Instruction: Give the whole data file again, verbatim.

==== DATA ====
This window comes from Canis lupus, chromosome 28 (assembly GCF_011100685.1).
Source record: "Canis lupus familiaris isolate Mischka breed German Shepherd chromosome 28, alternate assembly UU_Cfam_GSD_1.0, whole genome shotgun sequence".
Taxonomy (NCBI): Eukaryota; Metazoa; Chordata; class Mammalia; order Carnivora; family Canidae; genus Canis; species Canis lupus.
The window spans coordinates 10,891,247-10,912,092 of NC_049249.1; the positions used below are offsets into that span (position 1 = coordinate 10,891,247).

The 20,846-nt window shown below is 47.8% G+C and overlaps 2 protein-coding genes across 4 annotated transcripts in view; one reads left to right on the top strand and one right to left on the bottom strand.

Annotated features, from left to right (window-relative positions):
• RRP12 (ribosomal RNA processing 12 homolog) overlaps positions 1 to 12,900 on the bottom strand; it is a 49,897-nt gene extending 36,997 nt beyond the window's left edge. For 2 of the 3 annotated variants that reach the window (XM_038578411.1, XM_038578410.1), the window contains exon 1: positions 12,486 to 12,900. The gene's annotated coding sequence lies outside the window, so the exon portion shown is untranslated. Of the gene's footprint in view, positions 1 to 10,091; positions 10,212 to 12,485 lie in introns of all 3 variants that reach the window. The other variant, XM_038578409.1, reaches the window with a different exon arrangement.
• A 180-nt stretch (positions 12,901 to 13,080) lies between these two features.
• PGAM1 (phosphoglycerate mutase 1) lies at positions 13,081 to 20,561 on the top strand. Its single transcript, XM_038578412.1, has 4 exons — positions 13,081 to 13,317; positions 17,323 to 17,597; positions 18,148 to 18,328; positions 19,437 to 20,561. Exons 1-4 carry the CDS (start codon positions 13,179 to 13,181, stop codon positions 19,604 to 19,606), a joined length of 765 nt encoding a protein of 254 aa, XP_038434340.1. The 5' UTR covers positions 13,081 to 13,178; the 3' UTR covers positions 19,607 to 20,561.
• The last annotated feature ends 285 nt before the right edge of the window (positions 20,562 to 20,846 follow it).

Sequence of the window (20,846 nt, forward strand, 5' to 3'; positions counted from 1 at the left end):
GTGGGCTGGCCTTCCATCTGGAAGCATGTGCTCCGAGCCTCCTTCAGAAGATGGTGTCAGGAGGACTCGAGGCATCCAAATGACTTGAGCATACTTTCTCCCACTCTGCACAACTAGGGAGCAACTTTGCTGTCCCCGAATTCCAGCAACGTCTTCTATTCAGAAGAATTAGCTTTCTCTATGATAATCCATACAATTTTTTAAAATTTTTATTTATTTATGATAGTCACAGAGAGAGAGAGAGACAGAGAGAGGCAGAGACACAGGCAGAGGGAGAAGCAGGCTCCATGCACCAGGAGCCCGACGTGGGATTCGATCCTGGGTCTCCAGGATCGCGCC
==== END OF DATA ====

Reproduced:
This window comes from Canis lupus, chromosome 28 (assembly GCF_011100685.1).
Source record: "Canis lupus familiaris isolate Mischka breed German Shepherd chromosome 28, alternate assembly UU_Cfam_GSD_1.0, whole genome shotgun sequence".
Taxonomy (NCBI): Eukaryota; Metazoa; Chordata; class Mammalia; order Carnivora; family Canidae; genus Canis; species Canis lupus.
The window spans coordinates 10,891,247-10,912,092 of NC_049249.1; the positions used below are offsets into that span (position 1 = coordinate 10,891,247).

The 20,846-nt window shown below is 47.8% G+C and overlaps 2 protein-coding genes across 4 annotated transcripts in view; one reads left to right on the top strand and one right to left on the bottom strand.

Annotated features, from left to right (window-relative positions):
• RRP12 (ribosomal RNA processing 12 homolog) overlaps positions 1 to 12,900 on the bottom strand; it is a 49,897-nt gene extending 36,997 nt beyond the window's left edge. For 2 of the 3 annotated variants that reach the window (XM_038578411.1, XM_038578410.1), the window contains exon 1: positions 12,486 to 12,900. The gene's annotated coding sequence lies outside the window, so the exon portion shown is untranslated. Of the gene's footprint in view, positions 1 to 10,091; positions 10,212 to 12,485 lie in introns of all 3 variants that reach the window. The other variant, XM_038578409.1, reaches the window with a different exon arrangement.
• A 180-nt stretch (positions 12,901 to 13,080) lies between these two features.
• PGAM1 (phosphoglycerate mutase 1) lies at positions 13,081 to 20,561 on the top strand. Its single transcript, XM_038578412.1, has 4 exons — positions 13,081 to 13,317; positions 17,323 to 17,597; positions 18,148 to 18,328; positions 19,437 to 20,561. Exons 1-4 carry the CDS (start codon positions 13,179 to 13,181, stop codon positions 19,604 to 19,606), a joined length of 765 nt encoding a protein of 254 aa, XP_038434340.1. The 5' UTR covers positions 13,081 to 13,178; the 3' UTR covers positions 19,607 to 20,561.
• The last annotated feature ends 285 nt before the right edge of the window (positions 20,562 to 20,846 follow it).

Sequence of the window (20,846 nt, forward strand, 5' to 3'; positions counted from 1 at the left end):
GTGGGCTGGCCTTCCATCTGGAAGCATGTGCTCCGAGCCTCCTTCAGAAGATGGTGTCAGGAGGACTCGAGGCATCCAAATGACTTGAGCATACTTTCTCCCACTCTGCACAACTAGGGAGCAACTTTGCTGTCCCCGAATTCCAGCAACGTCTTCTATTCAGAAGAATTAGCTTTCTCTATGATAATCCATACAATTTTTTAAAATTTTTATTTATTTATGATAGTCACAGAGAGAGAGAGAGACAGAGAGAGGCAGAGACACAGGCAGAGGGAGAAGCAGGCTCCATGCACCAGGAGCCCGACGTGGGATTCGATCCTGGGTCTCCAGGATCGCGCC